Peruvian and Amazonian Cuisine on an Amazon Cruise

Naturally, on board the Delfin II during our Amazon cruise, we get to try a menu that reflects the country’s cultural diversity, and highlights jungle cuisine which uses products local to the area. Among the fruits of Peru's jungle is the camu camu, which contains 40 times more vitamin C than the kiwifruit. Non-native fruits such as orange, grapefruit, mango, pineapple and star apple are also in abundance, as well as other jungle fruits like, mammee apple, cherimoya, guanabana, taperiva, copoazu, and dry palm fruits like the aguaje and açaí. These fruits are not only offered as breakfast juices in the morning, but are often used in sauces for fish, meat, and vegetable dishes as well, providing a new, unexpectedly delightful flavor.

Heart of palm, also called palm heart, palmito or chonta, is a vegetable harvested from the inner core and developing leaves of certain palm trees notably the coconut (Cocos nucifera), Palmito Juçara (Euterpe edulis), Açaí palm (Euterpe oleracea), sabal (Sabal spp.) and pejibaye (Bactris gasipaes) palms. Heart of palm is often eaten in a salad, sometimes called the "millionaire's salad" and can take on many shapes according to how it is sliced. Harvesting in the wild is no longer an economically viable form of harvesting heart of palm, so the alternatives are palm varieties which have undergone a process of adaptation to become a domesticated farm species. The main variety that has been domesticated is the botanical species Bactris gasipaes, known in Ecuador as "chontaduro", in Costa Rica as "pejibaye", and in English as the "peach palm".

Manioc (Manihot spp) from Tupi mandioca; earlier form manihot from French, from Guarani mandio, is also known as cassava or “yuca” (not to be confused with the “yucca,” a native agave of the hot and dry regions of the Americas). Manioc is a woody shrub of the Euphorbiaceae (spurge family) and its edible starchy tuberous root is a major source of carbohydrates. It fills the niche of potatoes for the peoples of the Amazon where potatoes cannot grow. Perhaps surprisingly to most people, manioc is the third-largest source of carbohydrates for meals in the world. Classified as sweet or bitter depending on the level of toxic cyanogenic glucosides in the rough, bark-like skin around the tuber, this protects the tuber from pests but requires different levels of preparation before human consumption. Manioc, cassava, “yuca” is a major component of Amazonian cuisine. Many dishes include the manioc, and it is served in many forms from large “manioc fries” to steamed, to a component in stews, to chips as snacks.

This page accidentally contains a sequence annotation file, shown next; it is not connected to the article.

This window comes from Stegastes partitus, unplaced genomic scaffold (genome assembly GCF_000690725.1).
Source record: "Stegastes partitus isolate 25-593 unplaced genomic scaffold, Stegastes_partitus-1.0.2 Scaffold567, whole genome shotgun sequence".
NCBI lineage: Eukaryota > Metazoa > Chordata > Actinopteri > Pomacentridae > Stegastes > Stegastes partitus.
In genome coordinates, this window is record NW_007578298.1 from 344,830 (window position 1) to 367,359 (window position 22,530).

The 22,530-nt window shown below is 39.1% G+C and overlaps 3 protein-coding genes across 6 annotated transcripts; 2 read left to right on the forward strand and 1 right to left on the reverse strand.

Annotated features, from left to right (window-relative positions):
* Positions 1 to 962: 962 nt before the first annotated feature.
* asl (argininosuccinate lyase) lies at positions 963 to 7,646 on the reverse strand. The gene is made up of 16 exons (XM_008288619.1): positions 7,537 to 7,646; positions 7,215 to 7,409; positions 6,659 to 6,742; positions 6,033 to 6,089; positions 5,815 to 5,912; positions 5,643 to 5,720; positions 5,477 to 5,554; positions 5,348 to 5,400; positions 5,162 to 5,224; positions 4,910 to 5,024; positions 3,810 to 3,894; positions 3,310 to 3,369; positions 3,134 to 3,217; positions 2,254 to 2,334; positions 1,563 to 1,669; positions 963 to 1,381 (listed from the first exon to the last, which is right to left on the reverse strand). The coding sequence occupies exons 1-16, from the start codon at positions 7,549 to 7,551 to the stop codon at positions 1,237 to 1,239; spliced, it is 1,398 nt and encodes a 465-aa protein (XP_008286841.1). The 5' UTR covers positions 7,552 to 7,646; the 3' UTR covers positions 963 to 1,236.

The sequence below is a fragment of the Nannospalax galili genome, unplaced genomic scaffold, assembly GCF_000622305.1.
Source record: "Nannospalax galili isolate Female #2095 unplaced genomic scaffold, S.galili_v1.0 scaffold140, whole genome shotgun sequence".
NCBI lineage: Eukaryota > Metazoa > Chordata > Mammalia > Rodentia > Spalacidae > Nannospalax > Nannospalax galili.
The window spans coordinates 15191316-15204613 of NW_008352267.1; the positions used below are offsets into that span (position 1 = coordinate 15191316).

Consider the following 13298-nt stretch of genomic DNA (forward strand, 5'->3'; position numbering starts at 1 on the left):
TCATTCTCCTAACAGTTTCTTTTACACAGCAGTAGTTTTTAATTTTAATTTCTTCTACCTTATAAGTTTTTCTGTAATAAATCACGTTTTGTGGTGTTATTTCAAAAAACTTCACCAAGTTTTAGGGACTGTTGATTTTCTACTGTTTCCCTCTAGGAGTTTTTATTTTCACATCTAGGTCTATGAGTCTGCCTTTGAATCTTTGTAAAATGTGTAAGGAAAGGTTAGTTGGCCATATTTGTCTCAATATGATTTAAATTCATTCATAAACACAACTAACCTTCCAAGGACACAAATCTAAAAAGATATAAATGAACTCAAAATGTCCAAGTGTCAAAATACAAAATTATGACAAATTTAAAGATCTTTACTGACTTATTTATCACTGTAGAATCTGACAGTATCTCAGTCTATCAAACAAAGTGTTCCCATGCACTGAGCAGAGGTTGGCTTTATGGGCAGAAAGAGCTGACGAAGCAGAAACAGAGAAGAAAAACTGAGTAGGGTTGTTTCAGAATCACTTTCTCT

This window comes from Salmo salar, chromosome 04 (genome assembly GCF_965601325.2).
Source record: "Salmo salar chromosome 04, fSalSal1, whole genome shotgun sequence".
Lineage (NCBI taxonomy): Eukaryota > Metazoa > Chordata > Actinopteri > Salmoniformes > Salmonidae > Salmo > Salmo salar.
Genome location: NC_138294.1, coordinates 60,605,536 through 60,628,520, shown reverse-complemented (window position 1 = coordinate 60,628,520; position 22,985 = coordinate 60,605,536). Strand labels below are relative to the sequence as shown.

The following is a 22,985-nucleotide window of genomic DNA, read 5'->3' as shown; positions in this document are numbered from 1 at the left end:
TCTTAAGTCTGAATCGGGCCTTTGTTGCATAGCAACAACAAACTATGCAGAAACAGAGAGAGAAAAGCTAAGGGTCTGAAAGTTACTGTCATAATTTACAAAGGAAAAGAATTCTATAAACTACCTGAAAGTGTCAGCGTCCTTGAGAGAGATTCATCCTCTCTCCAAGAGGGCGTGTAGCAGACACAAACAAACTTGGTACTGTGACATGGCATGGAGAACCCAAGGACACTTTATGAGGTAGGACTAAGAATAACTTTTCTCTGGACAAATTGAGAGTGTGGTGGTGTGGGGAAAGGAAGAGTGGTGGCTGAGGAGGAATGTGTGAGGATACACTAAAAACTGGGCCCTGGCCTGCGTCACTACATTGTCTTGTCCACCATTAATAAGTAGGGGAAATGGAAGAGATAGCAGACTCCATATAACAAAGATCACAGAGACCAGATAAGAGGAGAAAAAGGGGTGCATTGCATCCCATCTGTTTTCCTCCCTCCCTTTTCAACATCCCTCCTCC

Plantains are another staple food in the Amazon as in all tropical regions of the world and the unripe fruit can be cooked by steaming, boiling, or frying. When treated in much the same way as potatoes, it has a similar neutral flavor and texture. Plantains are sometimes referred to as cooking bananas, to distinguish it from the sweet, or dessert banana. Plantains tend to be firmer and lower in sugar content than dessert bananas. Sweet bananas are most often eaten raw, while plantains are cooked or otherwise processed, and are used either when green or unripe (and therefore starchy) or overripe (and therefore sweet). As with potatoes, there are one-hundred-and-one ways to prepare plantains into delicious dishes for the table.

Fish is the king of the Amazonian cuisine. There are dozens of exceptionally tasteful species of fish: paiche (one of the world's largest freshwater fish), prepared in variety of dishes; many other types of fish like gamitana, sabalo, tucunare, boquichico, palometa, bagre (catfish), and many others including the piranha, that are prepared in a variety of dishes such as "timbuche" (soup) or "patarashca" (grilled in vegetables). The freshness and special flavor of Amazon fish make the dishes based on them truly glorious. They are usually served grilled, but they can also be fried, steamed or presented in tomato sauce (escabeche), or in coconut milk, or stewed in tucupi (a true marvelous sauce, made of fermented manioc juices).

Wrapping fish, meats, or vegetables with rice or other delicacies in leaves is a traditional form of Amazonian cuisine we see on board the Delfin II during our Amazon cruise. Perhaps the most famous are “Juanes,” chicken and rice seasoned with turmeric in banana leaves.

As a grand finale, many of the exotic fruits of the Amazon are made into ice creams and sorbets, or stewed for a sweet dessert.

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